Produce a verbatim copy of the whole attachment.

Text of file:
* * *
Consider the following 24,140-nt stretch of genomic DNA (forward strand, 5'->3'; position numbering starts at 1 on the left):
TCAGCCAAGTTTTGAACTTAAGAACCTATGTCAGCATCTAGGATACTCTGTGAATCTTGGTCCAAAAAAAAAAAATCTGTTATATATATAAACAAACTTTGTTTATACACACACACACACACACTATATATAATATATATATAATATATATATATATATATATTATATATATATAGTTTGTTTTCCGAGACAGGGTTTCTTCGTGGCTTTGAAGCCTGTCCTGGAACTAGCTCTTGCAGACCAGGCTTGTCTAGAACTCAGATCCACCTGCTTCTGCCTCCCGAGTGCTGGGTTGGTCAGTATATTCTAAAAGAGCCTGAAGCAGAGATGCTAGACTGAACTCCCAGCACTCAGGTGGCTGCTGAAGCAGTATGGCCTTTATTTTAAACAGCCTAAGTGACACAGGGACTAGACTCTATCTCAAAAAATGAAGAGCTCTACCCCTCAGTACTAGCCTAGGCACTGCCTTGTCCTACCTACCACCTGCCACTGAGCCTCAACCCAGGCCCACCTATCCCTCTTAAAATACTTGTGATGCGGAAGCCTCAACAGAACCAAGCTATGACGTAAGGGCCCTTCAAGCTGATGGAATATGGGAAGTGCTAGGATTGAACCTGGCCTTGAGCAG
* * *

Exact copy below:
Consider the following 24,140-nt stretch of genomic DNA (forward strand, 5'->3'; position numbering starts at 1 on the left):
TCAGCCAAGTTTTGAACTTAAGAACCTATGTCAGCATCTAGGATACTCTGTGAATCTTGGTCCAAAAAAAAAAAATCTGTTATATATATAAACAAACTTTGTTTATACACACACACACACACACTATATATAATATATATATAATATATATATATATATATATTATATATATATAGTTTGTTTTCCGAGACAGGGTTTCTTCGTGGCTTTGAAGCCTGTCCTGGAACTAGCTCTTGCAGACCAGGCTTGTCTAGAACTCAGATCCACCTGCTTCTGCCTCCCGAGTGCTGGGTTGGTCAGTATATTCTAAAAGAGCCTGAAGCAGAGATGCTAGACTGAACTCCCAGCACTCAGGTGGCTGCTGAAGCAGTATGGCCTTTATTTTAAACAGCCTAAGTGACACAGGGACTAGACTCTATCTCAAAAAATGAAGAGCTCTACCCCTCAGTACTAGCCTAGGCACTGCCTTGTCCTACCTACCACCTGCCACTGAGCCTCAACCCAGGCCCACCTATCCCTCTTAAAATACTTGTGATGCGGAAGCCTCAACAGAACCAAGCTATGACGTAAGGGCCCTTCAAGCTGATGGAATATGGGAAGTGCTAGGATTGAACCTGGCCTTGAGCAG